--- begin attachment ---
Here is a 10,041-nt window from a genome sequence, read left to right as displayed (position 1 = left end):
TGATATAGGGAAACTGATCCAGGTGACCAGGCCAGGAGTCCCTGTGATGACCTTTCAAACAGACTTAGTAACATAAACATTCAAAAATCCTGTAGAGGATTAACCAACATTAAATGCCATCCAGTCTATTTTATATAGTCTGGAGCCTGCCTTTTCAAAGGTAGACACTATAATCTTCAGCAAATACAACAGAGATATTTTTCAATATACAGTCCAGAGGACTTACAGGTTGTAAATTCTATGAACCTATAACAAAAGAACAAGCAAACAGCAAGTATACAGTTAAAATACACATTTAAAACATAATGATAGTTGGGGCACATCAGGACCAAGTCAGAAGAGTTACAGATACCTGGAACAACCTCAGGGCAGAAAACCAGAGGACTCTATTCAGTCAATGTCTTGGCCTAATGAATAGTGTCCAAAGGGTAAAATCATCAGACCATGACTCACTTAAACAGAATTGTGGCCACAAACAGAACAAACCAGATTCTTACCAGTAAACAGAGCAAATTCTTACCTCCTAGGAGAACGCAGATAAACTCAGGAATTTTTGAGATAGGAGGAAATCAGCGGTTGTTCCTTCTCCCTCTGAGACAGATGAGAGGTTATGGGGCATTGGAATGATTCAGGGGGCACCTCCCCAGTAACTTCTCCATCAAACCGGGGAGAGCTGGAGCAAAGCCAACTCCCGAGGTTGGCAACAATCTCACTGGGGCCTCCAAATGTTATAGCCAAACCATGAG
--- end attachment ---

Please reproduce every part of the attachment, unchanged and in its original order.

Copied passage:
Here is a 10,041-nt window from a genome sequence, read left to right as displayed (position 1 = left end):
TGATATAGGGAAACTGATCCAGGTGACCAGGCCAGGAGTCCCTGTGATGACCTTTCAAACAGACTTAGTAACATAAACATTCAAAAATCCTGTAGAGGATTAACCAACATTAAATGCCATCCAGTCTATTTTATATAGTCTGGAGCCTGCCTTTTCAAAGGTAGACACTATAATCTTCAGCAAATACAACAGAGATATTTTTCAATATACAGTCCAGAGGACTTACAGGTTGTAAATTCTATGAACCTATAACAAAAGAACAAGCAAACAGCAAGTATACAGTTAAAATACACATTTAAAACATAATGATAGTTGGGGCACATCAGGACCAAGTCAGAAGAGTTACAGATACCTGGAACAACCTCAGGGCAGAAAACCAGAGGACTCTATTCAGTCAATGTCTTGGCCTAATGAATAGTGTCCAAAGGGTAAAATCATCAGACCATGACTCACTTAAACAGAATTGTGGCCACAAACAGAACAAACCAGATTCTTACCAGTAAACAGAGCAAATTCTTACCTCCTAGGAGAACGCAGATAAACTCAGGAATTTTTGAGATAGGAGGAAATCAGCGGTTGTTCCTTCTCCCTCTGAGACAGATGAGAGGTTATGGGGCATTGGAATGATTCAGGGGGCACCTCCCCAGTAACTTCTCCATCAAACCGGGGAGAGCTGGAGCAAAGCCAACTCCCGAGGTTGGCAACAATCTCACTGGGGCCTCCAAATGTTATAGCCAAACCATGAG